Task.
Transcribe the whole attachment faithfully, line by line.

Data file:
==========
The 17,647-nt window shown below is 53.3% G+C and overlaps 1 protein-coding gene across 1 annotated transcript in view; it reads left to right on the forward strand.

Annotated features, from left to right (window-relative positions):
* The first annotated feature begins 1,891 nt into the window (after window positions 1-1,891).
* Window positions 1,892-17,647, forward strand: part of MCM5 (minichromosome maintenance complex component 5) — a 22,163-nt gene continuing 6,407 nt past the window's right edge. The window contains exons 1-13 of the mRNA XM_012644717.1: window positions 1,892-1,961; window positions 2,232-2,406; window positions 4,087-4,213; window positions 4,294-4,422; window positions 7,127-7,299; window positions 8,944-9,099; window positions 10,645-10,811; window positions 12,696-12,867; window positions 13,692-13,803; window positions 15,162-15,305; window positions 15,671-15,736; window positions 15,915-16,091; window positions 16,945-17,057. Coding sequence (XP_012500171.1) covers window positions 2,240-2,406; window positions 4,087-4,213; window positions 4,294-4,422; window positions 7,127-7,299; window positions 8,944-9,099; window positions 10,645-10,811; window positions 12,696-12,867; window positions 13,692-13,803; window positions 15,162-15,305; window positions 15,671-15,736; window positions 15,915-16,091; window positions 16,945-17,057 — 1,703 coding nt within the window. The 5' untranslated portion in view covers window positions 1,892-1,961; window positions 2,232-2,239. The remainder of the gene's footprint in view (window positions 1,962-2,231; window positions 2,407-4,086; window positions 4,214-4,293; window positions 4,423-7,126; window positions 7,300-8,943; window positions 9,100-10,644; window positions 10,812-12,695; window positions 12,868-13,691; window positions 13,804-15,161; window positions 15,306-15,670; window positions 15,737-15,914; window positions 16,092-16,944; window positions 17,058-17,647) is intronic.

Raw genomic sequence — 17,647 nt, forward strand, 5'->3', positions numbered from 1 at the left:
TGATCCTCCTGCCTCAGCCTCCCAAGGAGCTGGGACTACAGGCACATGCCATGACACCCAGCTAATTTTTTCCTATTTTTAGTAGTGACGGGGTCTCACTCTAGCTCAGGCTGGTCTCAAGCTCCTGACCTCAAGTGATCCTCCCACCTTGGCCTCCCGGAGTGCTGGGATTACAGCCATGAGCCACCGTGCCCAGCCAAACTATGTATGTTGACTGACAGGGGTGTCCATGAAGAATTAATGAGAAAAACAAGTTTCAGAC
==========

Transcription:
The 17,647-nt window shown below is 53.3% G+C and overlaps 1 protein-coding gene across 1 annotated transcript in view; it reads left to right on the forward strand.

Annotated features, from left to right (window-relative positions):
* The first annotated feature begins 1,891 nt into the window (after window positions 1-1,891).
* Window positions 1,892-17,647, forward strand: part of MCM5 (minichromosome maintenance complex component 5) — a 22,163-nt gene continuing 6,407 nt past the window's right edge. The window contains exons 1-13 of the mRNA XM_012644717.1: window positions 1,892-1,961; window positions 2,232-2,406; window positions 4,087-4,213; window positions 4,294-4,422; window positions 7,127-7,299; window positions 8,944-9,099; window positions 10,645-10,811; window positions 12,696-12,867; window positions 13,692-13,803; window positions 15,162-15,305; window positions 15,671-15,736; window positions 15,915-16,091; window positions 16,945-17,057. Coding sequence (XP_012500171.1) covers window positions 2,240-2,406; window positions 4,087-4,213; window positions 4,294-4,422; window positions 7,127-7,299; window positions 8,944-9,099; window positions 10,645-10,811; window positions 12,696-12,867; window positions 13,692-13,803; window positions 15,162-15,305; window positions 15,671-15,736; window positions 15,915-16,091; window positions 16,945-17,057 — 1,703 coding nt within the window. The 5' untranslated portion in view covers window positions 1,892-1,961; window positions 2,232-2,239. The remainder of the gene's footprint in view (window positions 1,962-2,231; window positions 2,407-4,086; window positions 4,214-4,293; window positions 4,423-7,126; window positions 7,300-8,943; window positions 9,100-10,644; window positions 10,812-12,695; window positions 12,868-13,691; window positions 13,804-15,161; window positions 15,306-15,670; window positions 15,737-15,914; window positions 16,092-16,944; window positions 17,058-17,647) is intronic.

Raw genomic sequence — 17,647 nt, forward strand, 5'->3', positions numbered from 1 at the left:
TGATCCTCCTGCCTCAGCCTCCCAAGGAGCTGGGACTACAGGCACATGCCATGACACCCAGCTAATTTTTTCCTATTTTTAGTAGTGACGGGGTCTCACTCTAGCTCAGGCTGGTCTCAAGCTCCTGACCTCAAGTGATCCTCCCACCTTGGCCTCCCGGAGTGCTGGGATTACAGCCATGAGCCACCGTGCCCAGCCAAACTATGTATGTTGACTGACAGGGGTGTCCATGAAGAATTAATGAGAAAAACAAGTTTCAGAC